Rh disease sensitization is about 10 times more likely to occur if the fetus is ABO compatible with the mother than if the mother and fetus are ABO incompatible.

Prevention[edit]

Most Rh disease can be prevented by treating the mother during pregnancy or promptly (within 72 hours) after childbirth. The mother has an intramuscular injection of anti-Rh antibodies (Rho(D) immune globulin). This is done so that the fetal rhesus D positive erythrocytes are destroyed before the immune system of the mother can discover them and become sensitized. This is passive immunity and the effect of the immunity will wear off after about 4 to 6 weeks (or longer depending on injected dose) as the anti-Rh antibodies gradually decline to zero in the maternal blood.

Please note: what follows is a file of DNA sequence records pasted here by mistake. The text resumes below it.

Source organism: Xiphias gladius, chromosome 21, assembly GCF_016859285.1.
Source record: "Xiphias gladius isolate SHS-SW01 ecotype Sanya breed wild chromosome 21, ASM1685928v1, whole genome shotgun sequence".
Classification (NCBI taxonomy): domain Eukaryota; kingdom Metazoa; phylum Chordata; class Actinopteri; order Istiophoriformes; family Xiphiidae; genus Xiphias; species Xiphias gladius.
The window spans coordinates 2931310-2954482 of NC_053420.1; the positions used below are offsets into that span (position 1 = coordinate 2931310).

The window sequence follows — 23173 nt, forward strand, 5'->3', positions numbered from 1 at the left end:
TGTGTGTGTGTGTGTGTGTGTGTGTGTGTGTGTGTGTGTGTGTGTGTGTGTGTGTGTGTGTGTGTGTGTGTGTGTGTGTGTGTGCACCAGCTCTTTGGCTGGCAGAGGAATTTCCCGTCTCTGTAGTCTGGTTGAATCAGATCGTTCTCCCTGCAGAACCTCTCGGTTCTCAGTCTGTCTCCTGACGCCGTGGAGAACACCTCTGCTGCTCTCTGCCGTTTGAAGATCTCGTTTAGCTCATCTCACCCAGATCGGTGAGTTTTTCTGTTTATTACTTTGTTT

It is part of modern antenatal care to give all rhesus D negative pregnant women an anti-RhD IgG immunoglobulin injection at about 28 weeks gestation (with or without a booster at 34 weeks gestation). This reduces the effect of the vast majority of sensitizing events which mostly occur after 28 weeks gestation. Giving Anti-D to all Rhesus negative pregnant women can mean giving it to mothers who do not need it (because her baby is Rhesus negative or their blood did not mix).[2] Many countries routinely give Anti-D to Rhesus D negative women in pregnancy. In other countries, stocks of Anti-D can run short or even run out.[2] Before Anti-D is made routine in these countries, stocks should be readily available so that it is available for women who need Anti-D in an emergency situation.[2]